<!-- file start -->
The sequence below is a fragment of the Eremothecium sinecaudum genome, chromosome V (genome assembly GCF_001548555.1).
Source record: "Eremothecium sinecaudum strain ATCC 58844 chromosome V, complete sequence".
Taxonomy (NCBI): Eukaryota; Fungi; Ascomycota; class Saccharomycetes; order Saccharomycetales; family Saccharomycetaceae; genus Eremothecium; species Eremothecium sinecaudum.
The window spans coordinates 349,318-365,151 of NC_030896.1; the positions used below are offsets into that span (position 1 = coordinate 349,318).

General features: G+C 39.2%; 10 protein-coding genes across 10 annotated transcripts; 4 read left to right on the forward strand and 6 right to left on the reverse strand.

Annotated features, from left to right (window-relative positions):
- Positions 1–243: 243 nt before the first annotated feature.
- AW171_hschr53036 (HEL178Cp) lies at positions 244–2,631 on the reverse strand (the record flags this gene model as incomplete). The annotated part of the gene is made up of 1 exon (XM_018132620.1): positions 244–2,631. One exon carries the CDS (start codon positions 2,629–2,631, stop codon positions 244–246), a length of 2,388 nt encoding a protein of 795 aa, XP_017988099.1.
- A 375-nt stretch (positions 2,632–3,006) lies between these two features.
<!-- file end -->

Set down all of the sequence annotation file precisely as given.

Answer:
The sequence below is a fragment of the Eremothecium sinecaudum genome, chromosome V (genome assembly GCF_001548555.1).
Source record: "Eremothecium sinecaudum strain ATCC 58844 chromosome V, complete sequence".
Taxonomy (NCBI): Eukaryota; Fungi; Ascomycota; class Saccharomycetes; order Saccharomycetales; family Saccharomycetaceae; genus Eremothecium; species Eremothecium sinecaudum.
The window spans coordinates 349,318-365,151 of NC_030896.1; the positions used below are offsets into that span (position 1 = coordinate 349,318).

General features: G+C 39.2%; 10 protein-coding genes across 10 annotated transcripts; 4 read left to right on the forward strand and 6 right to left on the reverse strand.

Annotated features, from left to right (window-relative positions):
- Positions 1–243: 243 nt before the first annotated feature.
- AW171_hschr53036 (HEL178Cp) lies at positions 244–2,631 on the reverse strand (the record flags this gene model as incomplete). The annotated part of the gene is made up of 1 exon (XM_018132620.1): positions 244–2,631. One exon carries the CDS (start codon positions 2,629–2,631, stop codon positions 244–246), a length of 2,388 nt encoding a protein of 795 aa, XP_017988099.1.
- A 375-nt stretch (positions 2,632–3,006) lies between these two features.